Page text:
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Does your Sterile Processing Department (SPD) contribute to your site’s infection rates?

Posted by Anne Cole on Aug 31, 2020 12:39:23 PM
Anne Cole

Sterile Processing is the foundation for patient safety in procedural areas. Proper preparation for required equipment and instruments is imperative and contributes to infection free best outcomes. Being aware of quality and infection control guidelines is essential. So often the Sterile Processing Department is not front and center with hospital leaders. Usually, SPD is tucked away in the lower level of hospitals, and not visible to hospital leaders. We also find that hospital and OR leaders are often intimidated by the equipment and the scope of processing parameters. Without a good SPD leader and up to date standards in place, it makes it much harder for the SPD to function properly.

The key to a successful SPD program is having a qualified leader who is knowledgeable, supports, and maintains service standards. Overseeing the production and service of the SPD to the OR is crucial for positive relations and quality instrument processing. Measuring and quantifying practice standards is necessary for quality and improvement. It is important to have those procedures and data in place to help streamline processes. Does your site have and monitor an SPD dashboard, and does it report up to the OR Director?

Communication between the OR and SPD is essential as they prepare for cases and urgent/emergent cases. SPD staff should be involved in the OR’s daily review of cases 24 to 72 hours out. SPD needs to review the OR schedule and be notified of any specialty tray needs and vendor communications. Review of quick turns on specialty trays is essential to reduce Immediate Use Sterilization. Regular evaluation of trays and their content is imperative for procedure efficiency.

Quality monitoring is not consistent in all sterile processing departments. Working with infection control professionals to establish key indicators will help staff focus on needed practices. Monitoring processes will outline major opportunities for corrections and process modifications. Sharing information about surgical infections facilitates communication to the SPD staff for awareness with specialty trays and tendencies. A quality audit on those key specialty trays supports the site’s overall goals.

Sterile processing equipment and supplies such as detergents and tools are always improving. New equipment and supplies are part of our evolving world. SPD staff needs continuous education sessions to keep them apprised of changes. Staffing competency should be reviewed annually and with each new instrument or tray. Education and training on new equipment will help ensure effective sterilization and reduce errors.  

A fully certified SPD staff should be the goal for your facility. Currently, there is a push for all states to adopt the International Association of Healthcare Central Service Material Management (IAHCSMM) -recommendation for workers to have their certification as Certified Registered Central Service Technician (CRCST). It can be obtained through on-the job training and successful completion of their test, as well from a certified school program Your facility should explore the potential to develop an in-house education program to help staff acquire certification. It is the first step in the journey to excellence.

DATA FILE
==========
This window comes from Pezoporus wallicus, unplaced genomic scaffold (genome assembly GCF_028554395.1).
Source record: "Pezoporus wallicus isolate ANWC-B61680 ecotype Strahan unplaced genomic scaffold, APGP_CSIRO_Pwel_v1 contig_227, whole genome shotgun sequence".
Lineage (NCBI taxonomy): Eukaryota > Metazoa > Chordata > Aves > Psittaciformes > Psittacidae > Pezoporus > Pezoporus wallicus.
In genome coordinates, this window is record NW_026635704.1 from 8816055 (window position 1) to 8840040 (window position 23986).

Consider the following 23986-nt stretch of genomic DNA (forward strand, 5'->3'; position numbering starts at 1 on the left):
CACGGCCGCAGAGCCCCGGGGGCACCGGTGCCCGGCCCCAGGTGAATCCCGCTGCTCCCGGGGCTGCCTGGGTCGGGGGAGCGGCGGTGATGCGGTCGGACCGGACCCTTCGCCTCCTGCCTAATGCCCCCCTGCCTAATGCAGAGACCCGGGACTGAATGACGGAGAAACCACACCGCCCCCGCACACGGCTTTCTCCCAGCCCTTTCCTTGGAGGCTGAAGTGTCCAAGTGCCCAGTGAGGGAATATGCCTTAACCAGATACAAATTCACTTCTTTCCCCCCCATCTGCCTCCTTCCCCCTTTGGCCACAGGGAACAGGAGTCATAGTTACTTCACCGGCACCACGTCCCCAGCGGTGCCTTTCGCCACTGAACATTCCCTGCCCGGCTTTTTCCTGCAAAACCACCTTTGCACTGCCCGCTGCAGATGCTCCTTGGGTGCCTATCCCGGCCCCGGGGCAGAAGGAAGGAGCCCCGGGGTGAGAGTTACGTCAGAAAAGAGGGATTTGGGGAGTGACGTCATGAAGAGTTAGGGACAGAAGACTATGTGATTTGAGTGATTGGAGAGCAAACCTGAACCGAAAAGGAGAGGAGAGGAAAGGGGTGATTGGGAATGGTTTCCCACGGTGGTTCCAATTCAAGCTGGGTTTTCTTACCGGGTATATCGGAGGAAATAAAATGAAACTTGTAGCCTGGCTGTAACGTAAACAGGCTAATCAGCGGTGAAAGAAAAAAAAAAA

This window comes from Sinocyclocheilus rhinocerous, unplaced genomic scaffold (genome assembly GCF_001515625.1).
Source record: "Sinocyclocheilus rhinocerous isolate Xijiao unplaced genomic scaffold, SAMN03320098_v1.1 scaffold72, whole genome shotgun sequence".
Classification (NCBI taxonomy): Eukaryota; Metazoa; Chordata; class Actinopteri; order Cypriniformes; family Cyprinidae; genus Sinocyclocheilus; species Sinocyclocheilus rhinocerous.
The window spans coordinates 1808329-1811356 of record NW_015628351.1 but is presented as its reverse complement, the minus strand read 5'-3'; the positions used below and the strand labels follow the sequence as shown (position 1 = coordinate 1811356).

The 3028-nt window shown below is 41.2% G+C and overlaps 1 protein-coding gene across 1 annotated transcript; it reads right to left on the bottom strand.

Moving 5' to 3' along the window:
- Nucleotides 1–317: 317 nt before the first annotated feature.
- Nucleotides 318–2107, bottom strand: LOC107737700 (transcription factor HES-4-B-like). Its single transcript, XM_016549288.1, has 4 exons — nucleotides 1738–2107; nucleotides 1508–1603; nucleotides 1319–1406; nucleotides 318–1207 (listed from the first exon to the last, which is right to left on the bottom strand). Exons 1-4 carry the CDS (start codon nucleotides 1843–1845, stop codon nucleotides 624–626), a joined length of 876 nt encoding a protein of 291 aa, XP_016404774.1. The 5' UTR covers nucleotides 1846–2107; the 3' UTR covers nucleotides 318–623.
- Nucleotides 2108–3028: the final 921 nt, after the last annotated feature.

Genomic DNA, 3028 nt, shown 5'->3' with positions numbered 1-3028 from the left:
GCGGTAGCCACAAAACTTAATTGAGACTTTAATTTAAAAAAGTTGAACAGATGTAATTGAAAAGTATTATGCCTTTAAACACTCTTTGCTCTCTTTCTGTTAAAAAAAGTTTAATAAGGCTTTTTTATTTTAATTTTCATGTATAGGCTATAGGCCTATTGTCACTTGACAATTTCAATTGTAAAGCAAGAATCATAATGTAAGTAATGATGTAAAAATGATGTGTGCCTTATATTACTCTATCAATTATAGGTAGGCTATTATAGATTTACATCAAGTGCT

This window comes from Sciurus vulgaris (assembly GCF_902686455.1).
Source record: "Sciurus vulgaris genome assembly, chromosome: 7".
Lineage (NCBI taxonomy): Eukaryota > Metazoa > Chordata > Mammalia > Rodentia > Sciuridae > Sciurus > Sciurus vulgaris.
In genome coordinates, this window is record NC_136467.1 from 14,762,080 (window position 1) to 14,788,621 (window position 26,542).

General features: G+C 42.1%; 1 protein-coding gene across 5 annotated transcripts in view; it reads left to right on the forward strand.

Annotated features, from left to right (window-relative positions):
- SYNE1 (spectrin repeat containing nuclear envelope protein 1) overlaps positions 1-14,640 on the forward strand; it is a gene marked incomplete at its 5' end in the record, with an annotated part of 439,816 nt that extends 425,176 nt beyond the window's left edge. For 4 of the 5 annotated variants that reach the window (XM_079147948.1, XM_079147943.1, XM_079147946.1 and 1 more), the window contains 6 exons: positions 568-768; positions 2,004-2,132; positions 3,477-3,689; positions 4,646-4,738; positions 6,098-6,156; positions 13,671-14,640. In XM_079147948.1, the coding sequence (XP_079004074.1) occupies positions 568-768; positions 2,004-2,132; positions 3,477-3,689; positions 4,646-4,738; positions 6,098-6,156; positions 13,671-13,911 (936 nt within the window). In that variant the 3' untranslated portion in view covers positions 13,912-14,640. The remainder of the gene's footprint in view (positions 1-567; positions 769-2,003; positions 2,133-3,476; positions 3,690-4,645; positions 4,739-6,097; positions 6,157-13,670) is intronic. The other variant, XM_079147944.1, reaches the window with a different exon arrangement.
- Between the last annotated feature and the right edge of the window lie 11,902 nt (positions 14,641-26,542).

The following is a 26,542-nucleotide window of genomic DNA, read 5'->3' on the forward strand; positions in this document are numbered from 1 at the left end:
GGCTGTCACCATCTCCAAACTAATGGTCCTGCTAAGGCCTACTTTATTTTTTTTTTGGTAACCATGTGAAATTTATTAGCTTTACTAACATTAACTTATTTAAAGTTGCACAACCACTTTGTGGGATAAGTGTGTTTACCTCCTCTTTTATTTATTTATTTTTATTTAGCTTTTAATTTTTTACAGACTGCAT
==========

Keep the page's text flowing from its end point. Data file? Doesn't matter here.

Another aspect to ensuring proper decontamination and sterile processing is Point of Use Instrument Care. Once instruments have been wiped clean with sterile water and 4X4’s, they should be sprayed with a pre-treatment gel or spray. Keeping instruments moist makes debris and stuck on tissue remnants easier to remove at manual cleaning. OR and SPD managers need to educate their staff on the necessity to prevent biofilm from forming on instruments. Point-of-use wiping of instruments to remove gross debris is imperative. Immediate return of case carts to SPD decontamination should be monitored. Infection control professionals need to ensure that the national evidence-based standards for point-of-use cleaning are adhered to and understood by all OR staff. Education on the formation of biofilm on instruments is essential for the OR and SPD staff as well

The partnership between infection control professionals, OR management and SPD leaders will strengthen the understanding of required standards by The Joint Commission, other accreditation agencies and professional organizations such as IAHCSMM. Supporting the needs to educate SPD and OR staff will generate a best practice atmosphere and prevent potential infections from poorly processed instrument trays. It could also be helpful to have an assessment of the SPD processes at your facility.

Feel free to reach out and have a discussion with our SPD experts on next steps to ensure your SPD staff and processes are in alignment with national standards. Please contact us at info@surgicaldirections.com to discuss how we can help you.

This blog was co-authored by Anne Cole, Associate Vice President of Perioperative Nursing and Marc Finch, CSP Consultant

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